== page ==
Case 62/1993

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The petitioners challenged the constitutionality of a law (Act XII of 1991 on Revision of Certain Pensions and Terminating Certain Pension Supplements (the “Act”)) that annulled the distribution of pension supplements which were given to individuals based on certain honors or honorary titles associated with achievements in science, sport or art, or service in specific military programs.

The petitioners argued that the Act conflicted with the prohibition of humiliating treatment and presumption of innocence since it did not annul pensions from persons but from groups, without examining whether the individual’s acts or behaviors justify the annulment. Additionally, the petitioners argued that the retrospective annulment of their pensions infringed their right to physical and mental health, social security, and freedom of thought, conscience and religion.

The Court held that the retrospective annulment of certain pension benefits did not violate any constitutionally protected rights. The Court found that the pension supplements which were given on the basis of honors and honorary titles were exceptional and held that the government had the authority to retrospectively annul the pension scheme if doing so was beneficial to the nation. The Court also held that the Act would not infringe on the petitioners’ right to freedom of thought, conscience and religion; nor would the right to social security and physical and mental health be infringed since this right to sustenance would still be provided for under Hungary’s existing social security systems.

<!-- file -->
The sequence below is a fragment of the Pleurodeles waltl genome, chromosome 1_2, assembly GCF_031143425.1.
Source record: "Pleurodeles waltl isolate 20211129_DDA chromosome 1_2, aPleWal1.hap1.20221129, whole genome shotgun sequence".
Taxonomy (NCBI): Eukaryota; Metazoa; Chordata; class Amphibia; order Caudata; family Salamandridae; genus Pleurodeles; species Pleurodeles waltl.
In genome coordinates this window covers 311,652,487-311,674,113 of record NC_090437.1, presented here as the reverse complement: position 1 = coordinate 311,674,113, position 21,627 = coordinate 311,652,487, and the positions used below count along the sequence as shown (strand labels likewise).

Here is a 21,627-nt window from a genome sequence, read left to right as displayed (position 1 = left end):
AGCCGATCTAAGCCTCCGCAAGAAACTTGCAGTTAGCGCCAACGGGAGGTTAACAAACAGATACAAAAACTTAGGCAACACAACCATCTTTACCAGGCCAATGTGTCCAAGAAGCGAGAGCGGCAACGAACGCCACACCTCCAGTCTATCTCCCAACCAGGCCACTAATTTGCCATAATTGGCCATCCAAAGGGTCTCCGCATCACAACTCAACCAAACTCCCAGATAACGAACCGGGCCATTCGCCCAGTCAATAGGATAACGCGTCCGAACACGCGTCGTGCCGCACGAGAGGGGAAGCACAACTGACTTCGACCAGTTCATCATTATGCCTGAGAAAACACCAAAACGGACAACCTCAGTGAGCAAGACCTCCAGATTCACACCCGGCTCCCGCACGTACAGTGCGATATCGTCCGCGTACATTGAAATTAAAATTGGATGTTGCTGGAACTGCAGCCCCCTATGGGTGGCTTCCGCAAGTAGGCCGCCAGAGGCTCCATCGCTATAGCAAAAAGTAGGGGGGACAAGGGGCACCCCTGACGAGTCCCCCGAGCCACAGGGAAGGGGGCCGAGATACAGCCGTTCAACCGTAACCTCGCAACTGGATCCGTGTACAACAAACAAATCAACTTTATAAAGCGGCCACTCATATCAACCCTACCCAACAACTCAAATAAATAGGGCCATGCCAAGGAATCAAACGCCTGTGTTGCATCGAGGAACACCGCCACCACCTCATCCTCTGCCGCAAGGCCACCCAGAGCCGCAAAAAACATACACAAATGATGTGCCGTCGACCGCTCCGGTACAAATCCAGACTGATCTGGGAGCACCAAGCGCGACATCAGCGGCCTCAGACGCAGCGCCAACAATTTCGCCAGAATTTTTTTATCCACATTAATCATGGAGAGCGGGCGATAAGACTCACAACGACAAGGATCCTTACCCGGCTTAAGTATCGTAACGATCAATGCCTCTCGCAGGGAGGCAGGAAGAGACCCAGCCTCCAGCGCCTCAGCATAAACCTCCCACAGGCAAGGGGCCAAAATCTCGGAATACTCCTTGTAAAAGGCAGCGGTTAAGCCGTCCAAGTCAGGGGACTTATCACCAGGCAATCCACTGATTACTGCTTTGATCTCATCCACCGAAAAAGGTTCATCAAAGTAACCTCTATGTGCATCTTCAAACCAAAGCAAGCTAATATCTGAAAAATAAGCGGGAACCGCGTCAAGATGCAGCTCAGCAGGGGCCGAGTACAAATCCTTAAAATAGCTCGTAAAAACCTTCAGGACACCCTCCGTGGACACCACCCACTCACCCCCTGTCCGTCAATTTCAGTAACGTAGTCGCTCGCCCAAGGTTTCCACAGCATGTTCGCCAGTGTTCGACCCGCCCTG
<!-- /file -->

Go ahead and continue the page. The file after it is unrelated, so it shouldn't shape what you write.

“The establishment of certain state honours and defining the allowances connected to them is the result of the free decision of the legislator. The decision of the legislator to establish honours to protect values or to promote aims respected by society cannot be a matter of constitutionality. . Similarly the introduction of allowances connected to state honours is not a matter of constitutionality per se.” (Page 3)

“The respect of acquired­ rights is part of the rule of law. The rule of law can only interfere with acquired rights if these rights were creat­ed illicitly, for example violating the equality of citizens. The petitioner was wrong for considering the provisions of the Act unconstitutional on the basis that the Act annuls the legally acquired right to exceptional pensions and pension supplements retrospectively.” (Page 3)

“The provisions of the Act do not conflict the right to social security defined in Article 70/E of the Constitution either. The right to social security, among others is a right of the citizens to sustenance, necessary for living in case of old age. The Republic of Hungary realizes the right to sustenance with the system of social security and social institutions. This provision of the Constitution does not conclude that the sustenance of those citizens who did not acquire entitlement to social security under the regulations of social security, should be provided within the system of social security.” (Pages 3-4)